A Japanese news agency reported that, on March 30, the Japanese ruling Liberal Democratic Party submitted a proposal to Prime Minister Shinzo Abe that the Japanese government purchase the United States “THAAD” anti-missile system. People’s Daily published an article asking, “Korea’s ‘THAAD’ dispute has not yet cooled down. Now Japan is immediately following in Korea’s footstep. What is Japan up to?”
The article commented that Japan already had the intention a long time ago. As early as the end of 2016, the Japanese Ministry of Defense set up a Committee to hear testimony as to whether to import the U.S. military equipment for the “THAAD” anti-missile system. In January this year, Japanese Minister of Defense Tomomi Inada went to the United States Anderson Air Force Base in Guam to inspect the U.S. military’s “THAAD” system. He said Japan would finalize the blueprint for missile defense by the summer of 2017.
In an interview with the newspaper, Zhou Yongsheng, Professor at the International Relations Institute of China Foreign Affairs University, said, “North Korea’s missile threat to Japan is not so urgent. Japan claims that it is to prevent the DPRK’s ballistic missile threat, but defense is only a small part of the anti-missile system. Once the system is completed, it will greatly help Japan to achieve its strategic goal of amending its constitution, finalizing a complete military system, and becoming a military power.”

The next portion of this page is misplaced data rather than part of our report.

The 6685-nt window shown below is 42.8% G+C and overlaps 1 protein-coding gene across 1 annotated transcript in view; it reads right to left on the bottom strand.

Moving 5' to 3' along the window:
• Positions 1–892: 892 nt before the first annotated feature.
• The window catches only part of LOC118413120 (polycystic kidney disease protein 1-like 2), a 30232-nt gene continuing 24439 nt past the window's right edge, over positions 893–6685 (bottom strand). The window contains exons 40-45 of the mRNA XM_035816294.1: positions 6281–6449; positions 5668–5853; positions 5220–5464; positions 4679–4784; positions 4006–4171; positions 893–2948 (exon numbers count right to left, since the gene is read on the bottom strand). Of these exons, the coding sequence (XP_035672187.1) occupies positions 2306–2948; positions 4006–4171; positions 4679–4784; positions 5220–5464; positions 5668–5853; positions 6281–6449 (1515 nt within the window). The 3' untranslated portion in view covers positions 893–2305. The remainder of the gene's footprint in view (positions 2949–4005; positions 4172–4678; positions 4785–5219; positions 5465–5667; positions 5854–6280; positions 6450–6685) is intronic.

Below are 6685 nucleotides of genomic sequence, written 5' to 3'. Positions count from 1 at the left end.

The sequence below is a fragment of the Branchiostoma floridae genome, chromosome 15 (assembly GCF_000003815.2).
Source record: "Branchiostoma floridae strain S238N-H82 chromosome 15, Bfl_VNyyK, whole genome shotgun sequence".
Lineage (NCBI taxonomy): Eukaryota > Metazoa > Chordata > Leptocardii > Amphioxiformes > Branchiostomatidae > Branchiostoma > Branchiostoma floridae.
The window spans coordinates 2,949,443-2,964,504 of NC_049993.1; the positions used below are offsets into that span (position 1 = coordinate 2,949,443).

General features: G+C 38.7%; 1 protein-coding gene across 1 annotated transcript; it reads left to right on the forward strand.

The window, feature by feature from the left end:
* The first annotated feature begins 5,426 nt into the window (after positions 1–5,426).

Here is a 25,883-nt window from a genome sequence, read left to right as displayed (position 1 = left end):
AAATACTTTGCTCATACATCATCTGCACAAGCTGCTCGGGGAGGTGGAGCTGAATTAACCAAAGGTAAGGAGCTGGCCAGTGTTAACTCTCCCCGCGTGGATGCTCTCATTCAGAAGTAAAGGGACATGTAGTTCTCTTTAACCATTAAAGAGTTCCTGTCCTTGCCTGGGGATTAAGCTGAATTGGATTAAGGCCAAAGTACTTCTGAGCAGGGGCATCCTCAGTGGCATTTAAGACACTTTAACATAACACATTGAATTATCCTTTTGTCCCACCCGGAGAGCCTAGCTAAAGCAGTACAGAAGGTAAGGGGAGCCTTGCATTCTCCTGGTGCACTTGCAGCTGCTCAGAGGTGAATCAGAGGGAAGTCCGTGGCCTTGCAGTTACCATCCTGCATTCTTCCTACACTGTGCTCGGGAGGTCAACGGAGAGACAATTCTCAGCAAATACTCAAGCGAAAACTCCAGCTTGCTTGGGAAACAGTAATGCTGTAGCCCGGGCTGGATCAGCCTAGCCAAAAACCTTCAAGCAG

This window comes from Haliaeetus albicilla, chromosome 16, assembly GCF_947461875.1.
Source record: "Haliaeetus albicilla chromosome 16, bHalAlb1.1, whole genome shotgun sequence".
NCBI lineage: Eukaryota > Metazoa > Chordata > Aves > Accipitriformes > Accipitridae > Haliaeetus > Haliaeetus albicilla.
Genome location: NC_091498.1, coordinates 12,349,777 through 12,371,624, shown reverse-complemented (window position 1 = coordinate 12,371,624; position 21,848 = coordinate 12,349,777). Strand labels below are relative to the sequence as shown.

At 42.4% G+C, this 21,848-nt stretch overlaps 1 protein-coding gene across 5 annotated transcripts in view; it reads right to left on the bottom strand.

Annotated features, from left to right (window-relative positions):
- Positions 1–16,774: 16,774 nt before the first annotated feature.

Zhou also said, “The deployment of ‘THAAD’ is also one of the means by which Japan will move closer to the United States. Arms trade is an important step for the United States to develop its strength. Japan’s purchase of the ‘THAAD’ anti-missile system is to enhance the relationship with the Trump administration and with U.S. arms manufacturers. It has also made the deployment of the U.S. global anti – missile system more complete.”
Source: People’s Daily, April 3, 2017